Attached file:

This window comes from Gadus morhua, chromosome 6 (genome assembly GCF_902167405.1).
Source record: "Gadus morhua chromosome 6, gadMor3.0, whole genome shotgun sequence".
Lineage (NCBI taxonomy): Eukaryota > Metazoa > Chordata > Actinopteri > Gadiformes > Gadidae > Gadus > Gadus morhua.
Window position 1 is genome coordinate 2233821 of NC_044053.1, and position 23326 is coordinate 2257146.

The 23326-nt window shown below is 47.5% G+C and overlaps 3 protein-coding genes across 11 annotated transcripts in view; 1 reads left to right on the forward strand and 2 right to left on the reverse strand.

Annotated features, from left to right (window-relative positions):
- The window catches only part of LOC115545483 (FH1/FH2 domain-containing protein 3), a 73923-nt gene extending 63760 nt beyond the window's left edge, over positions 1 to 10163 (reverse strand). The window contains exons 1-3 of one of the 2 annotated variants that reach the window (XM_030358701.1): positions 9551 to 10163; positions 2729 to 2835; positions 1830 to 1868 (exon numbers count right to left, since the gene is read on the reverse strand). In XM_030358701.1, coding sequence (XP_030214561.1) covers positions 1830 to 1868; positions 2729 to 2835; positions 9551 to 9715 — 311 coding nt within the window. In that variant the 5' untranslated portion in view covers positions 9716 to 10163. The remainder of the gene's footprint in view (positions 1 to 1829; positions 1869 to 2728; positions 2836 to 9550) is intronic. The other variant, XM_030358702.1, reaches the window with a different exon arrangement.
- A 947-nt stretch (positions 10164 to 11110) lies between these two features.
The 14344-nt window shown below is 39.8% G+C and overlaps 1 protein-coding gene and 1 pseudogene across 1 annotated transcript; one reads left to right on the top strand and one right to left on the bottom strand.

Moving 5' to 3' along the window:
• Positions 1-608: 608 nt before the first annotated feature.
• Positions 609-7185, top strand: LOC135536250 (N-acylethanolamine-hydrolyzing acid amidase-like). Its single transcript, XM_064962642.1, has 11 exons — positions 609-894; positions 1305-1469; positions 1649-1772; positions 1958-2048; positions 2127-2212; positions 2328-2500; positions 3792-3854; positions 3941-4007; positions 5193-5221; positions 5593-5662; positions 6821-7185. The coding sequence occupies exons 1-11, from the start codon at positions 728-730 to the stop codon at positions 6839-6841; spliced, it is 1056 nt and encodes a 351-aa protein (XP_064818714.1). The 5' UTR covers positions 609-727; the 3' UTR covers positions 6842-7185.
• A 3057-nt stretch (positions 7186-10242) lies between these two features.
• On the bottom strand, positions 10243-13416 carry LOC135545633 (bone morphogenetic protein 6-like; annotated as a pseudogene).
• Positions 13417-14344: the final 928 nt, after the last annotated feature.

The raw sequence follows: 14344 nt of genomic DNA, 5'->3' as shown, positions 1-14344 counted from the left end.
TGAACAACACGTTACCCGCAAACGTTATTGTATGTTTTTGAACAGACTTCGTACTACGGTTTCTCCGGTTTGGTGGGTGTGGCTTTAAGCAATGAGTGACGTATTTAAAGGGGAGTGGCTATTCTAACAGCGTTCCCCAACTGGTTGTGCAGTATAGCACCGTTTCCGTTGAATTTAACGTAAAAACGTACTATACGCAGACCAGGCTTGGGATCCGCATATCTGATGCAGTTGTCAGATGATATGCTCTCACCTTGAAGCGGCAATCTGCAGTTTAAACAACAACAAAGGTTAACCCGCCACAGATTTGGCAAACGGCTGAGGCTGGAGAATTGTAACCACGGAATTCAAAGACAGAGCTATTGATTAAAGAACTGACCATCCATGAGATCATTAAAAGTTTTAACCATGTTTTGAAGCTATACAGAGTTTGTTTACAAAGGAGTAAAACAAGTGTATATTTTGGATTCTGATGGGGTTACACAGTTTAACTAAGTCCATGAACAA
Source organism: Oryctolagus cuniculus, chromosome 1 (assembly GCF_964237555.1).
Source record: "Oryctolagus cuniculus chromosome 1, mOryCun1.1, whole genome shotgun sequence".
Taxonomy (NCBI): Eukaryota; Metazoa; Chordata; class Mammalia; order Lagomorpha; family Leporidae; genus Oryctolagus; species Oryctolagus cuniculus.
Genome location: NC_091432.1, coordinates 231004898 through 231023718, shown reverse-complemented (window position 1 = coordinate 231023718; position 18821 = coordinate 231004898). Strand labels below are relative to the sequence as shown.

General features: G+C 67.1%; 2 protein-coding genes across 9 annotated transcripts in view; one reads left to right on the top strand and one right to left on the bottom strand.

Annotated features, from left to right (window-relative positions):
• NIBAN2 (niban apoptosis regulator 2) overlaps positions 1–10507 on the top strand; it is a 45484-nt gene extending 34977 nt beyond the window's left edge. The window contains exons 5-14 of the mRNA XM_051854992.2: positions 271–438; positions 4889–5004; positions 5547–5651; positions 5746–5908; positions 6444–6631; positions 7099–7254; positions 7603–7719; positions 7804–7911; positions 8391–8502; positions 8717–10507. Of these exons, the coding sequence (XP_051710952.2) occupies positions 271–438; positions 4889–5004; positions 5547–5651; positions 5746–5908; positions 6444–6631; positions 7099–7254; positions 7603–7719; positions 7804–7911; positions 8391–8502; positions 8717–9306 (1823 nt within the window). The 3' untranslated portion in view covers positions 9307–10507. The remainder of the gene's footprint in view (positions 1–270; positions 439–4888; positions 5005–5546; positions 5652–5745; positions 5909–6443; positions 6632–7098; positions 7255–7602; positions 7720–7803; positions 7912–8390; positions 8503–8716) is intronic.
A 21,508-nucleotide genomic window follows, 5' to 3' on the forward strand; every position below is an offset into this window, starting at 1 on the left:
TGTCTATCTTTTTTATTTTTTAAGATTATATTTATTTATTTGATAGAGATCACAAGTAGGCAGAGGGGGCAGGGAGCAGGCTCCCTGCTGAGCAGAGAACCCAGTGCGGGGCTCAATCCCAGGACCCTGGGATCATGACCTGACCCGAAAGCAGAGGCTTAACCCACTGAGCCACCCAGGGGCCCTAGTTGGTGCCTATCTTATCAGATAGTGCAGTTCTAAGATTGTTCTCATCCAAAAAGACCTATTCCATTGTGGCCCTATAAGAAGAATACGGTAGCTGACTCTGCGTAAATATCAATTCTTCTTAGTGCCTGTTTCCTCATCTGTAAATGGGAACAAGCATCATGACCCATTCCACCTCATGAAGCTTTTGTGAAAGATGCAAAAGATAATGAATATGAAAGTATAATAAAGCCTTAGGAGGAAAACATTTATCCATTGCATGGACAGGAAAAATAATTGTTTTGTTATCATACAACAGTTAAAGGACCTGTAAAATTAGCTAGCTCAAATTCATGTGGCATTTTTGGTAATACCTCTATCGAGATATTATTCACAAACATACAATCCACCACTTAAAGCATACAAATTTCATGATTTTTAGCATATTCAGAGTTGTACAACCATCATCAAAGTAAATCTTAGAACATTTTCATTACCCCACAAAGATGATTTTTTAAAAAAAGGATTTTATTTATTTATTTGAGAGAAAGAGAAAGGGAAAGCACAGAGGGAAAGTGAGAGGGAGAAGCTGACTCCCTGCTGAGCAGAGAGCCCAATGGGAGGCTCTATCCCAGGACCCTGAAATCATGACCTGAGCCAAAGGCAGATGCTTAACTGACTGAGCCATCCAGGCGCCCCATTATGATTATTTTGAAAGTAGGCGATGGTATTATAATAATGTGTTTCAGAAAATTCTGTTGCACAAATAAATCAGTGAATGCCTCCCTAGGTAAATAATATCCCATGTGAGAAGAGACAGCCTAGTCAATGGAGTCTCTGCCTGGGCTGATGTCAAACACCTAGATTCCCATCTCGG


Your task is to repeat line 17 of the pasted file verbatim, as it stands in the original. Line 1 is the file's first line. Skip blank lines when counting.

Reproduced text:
TGAACAACACGTTACCCGCAAACGTTATTGTATGTTTTTGAACAGACTTCGTACTACGGTTTCTCCGGTTTGGTGGGTGTGGCTTTAAGCAATGAGTGACGTATTTAAAGGGGAGTGGCTATTCTAACAGCGTTCCCCAACTGGTTGTGCAGTATAGCACCGTTTCCGTTGAATTTAACGTAAAAACGTACTATACGCAGACCAGGCTTGGGATCCGCATATCTGATGCAGTTGTCAGATGATATGCTCTCACCTTGAAGCGGCAATCTGCAGTTTAAACAACAACAAAGGTTAACCCGCCACAGATTTGGCAAACGGCTGAGGCTGGAGAATTGTAACCACGGAATTCAAAGACAGAGCTATTGATTAAAGAACTGACCATCCATGAGATCATTAAAAGTTTTAACCATGTTTTGAAGCTATACAGAGTTTGTTTACAAAGGAGTAAAACAAGTGTATATTTTGGATTCTGATGGGGTTACACAGTTTAACTAAGTCCATGAACAA